Take classes that will allow you to develop skills in graphic design, sketching, CADD (computer-aided design and drafting), and 3D modeling. Your coursework should also include marketing, manufacturing methods, and industrial materials and processes.

Software Expertise

Become proficient in using software such as Adobe Suite and Microsoft Office, as well as industry-specific programs like SolidWorks.

Industrial Designer Skills & Competencies

Particular soft skills, abilities with which you were born or acquired through life experiences, will allow you to succeed at work:


Innovation is the key to success in this field. You need the ability to come up with a steady stream of new ideas.

Artistic Ability

Industrial designers use drawings to show their ideas. You must be able to produce sketches to share with your team and present it to your superiors and clients.

Verbal Communication

You will also have to discuss your concepts, often to large groups of people. If you suffer from a fear of public speaking, find a way to overcome it.

Interpersonal Skills

A significant amount of time spent working on teams comprised of colleagues working in roles similar to yours, as well as in marketing, production, and sales, requires excellent people skills.

Problem Solving

Industrial design involves identifying problems and developing products to solve them. It is also essential to be able to resolve issues that come up during the process of bringing a concept to life.

Job Outlook

This occupation employs 39,700 people (2016). The Bureau of Labor Statistics predicts job growth of 4% which is slower than the average for all occupations between 2016 and 2026. However, industrial designers with training in two and three dimensional CADD (computer-aided design and drafting) and CAID (computer-aided industrial design) have a better job outlook. This growth rate compares to a projected 7% growth for all occupations.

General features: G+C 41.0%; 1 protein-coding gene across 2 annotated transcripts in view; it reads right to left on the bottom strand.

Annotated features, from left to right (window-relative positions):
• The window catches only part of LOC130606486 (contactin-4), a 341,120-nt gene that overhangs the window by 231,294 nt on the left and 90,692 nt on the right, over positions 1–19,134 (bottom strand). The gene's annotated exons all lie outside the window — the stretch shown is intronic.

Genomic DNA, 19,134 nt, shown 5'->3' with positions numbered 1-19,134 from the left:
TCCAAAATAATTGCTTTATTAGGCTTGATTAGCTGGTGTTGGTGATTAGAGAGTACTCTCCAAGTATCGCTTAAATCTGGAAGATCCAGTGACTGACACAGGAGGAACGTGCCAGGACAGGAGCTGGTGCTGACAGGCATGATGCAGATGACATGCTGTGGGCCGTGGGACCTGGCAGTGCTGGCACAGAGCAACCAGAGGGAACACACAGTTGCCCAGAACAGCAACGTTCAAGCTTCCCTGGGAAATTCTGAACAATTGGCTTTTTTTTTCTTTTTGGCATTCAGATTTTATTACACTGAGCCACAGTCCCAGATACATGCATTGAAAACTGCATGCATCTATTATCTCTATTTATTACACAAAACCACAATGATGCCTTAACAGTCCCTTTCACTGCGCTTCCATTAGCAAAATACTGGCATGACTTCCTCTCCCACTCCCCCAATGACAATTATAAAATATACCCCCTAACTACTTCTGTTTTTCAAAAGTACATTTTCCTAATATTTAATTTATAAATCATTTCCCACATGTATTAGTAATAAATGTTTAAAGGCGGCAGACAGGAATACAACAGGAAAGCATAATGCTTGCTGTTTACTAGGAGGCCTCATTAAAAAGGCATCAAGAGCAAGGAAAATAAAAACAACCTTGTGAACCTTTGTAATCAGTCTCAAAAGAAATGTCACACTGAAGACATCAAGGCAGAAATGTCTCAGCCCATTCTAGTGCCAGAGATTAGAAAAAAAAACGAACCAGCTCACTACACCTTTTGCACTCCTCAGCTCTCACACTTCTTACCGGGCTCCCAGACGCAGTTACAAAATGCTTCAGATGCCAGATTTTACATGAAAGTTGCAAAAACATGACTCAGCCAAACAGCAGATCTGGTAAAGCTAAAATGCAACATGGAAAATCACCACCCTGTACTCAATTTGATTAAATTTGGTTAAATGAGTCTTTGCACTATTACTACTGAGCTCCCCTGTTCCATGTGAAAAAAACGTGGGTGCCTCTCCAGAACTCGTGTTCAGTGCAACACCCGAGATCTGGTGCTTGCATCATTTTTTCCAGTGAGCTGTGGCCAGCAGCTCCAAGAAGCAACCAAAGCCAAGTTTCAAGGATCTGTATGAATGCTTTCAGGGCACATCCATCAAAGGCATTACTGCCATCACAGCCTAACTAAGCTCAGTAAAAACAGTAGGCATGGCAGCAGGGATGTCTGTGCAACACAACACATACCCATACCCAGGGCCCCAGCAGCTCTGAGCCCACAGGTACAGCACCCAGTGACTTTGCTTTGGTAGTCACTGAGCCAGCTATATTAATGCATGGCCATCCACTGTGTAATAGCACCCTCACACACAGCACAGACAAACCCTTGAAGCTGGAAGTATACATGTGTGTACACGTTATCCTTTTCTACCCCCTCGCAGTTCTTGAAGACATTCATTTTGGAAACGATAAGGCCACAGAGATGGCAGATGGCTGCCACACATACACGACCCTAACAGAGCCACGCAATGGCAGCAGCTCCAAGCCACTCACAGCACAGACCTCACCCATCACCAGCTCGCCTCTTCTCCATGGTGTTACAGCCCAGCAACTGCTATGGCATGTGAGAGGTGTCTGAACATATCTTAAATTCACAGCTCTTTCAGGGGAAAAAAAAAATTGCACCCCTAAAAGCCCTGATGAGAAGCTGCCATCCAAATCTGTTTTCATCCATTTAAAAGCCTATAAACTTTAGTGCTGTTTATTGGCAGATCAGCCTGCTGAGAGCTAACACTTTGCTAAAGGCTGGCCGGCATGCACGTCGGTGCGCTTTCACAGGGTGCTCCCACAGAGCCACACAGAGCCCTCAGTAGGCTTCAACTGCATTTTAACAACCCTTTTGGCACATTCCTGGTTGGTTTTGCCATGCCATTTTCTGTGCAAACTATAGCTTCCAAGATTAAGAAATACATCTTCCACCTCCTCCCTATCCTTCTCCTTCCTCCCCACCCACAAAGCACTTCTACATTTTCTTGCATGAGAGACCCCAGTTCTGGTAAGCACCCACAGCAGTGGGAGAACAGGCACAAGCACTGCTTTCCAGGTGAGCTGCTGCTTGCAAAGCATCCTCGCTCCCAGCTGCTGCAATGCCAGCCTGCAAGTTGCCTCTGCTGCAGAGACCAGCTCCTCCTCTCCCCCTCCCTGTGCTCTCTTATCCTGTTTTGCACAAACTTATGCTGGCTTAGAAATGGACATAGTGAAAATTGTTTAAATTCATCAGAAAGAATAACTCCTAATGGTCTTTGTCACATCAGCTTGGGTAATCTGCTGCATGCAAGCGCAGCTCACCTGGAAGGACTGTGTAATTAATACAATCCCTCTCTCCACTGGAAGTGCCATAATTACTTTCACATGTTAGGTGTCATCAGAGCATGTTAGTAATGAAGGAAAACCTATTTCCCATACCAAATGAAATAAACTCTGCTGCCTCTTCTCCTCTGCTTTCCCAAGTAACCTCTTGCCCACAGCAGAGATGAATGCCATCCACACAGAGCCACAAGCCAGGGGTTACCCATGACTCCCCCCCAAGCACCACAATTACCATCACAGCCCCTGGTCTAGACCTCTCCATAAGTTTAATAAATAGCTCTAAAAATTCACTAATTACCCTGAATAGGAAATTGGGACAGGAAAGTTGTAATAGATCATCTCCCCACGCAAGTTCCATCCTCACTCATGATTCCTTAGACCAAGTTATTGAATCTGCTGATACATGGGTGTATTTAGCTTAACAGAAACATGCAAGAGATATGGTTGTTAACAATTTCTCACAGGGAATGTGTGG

Work Environment

Most industrial designers work for manufacturers, although a small proportion is self-employed. Most work in an office environment, although they may travel to client sites, testing facilities, design centers, or locations that are manufacturing their products.

Work Schedule

Many industrial designers work regular hours but may need to work nights or weekends periodically as projects and deadlines require. Self-employed designers may work weeknights and weekends to accommodate client schedules.

How to Get the Job


Get guidance by working with an experienced industrial designer. You can find internships through online job search sites or your school's career center.



Look at job-search resources like Indeed.com, Monster.com, and Glassdoor.com for available positions. You can also visit online sites for various industry trade groups, as they may have job boards. Consider attending events put on by these groups and network with others in the industry.

Comparing Similar Jobs

People interested in an industrial designer career also consider the following career paths, listed with their median annual salaries:

Source: U.S. Bureau of Labor Statistics, 2018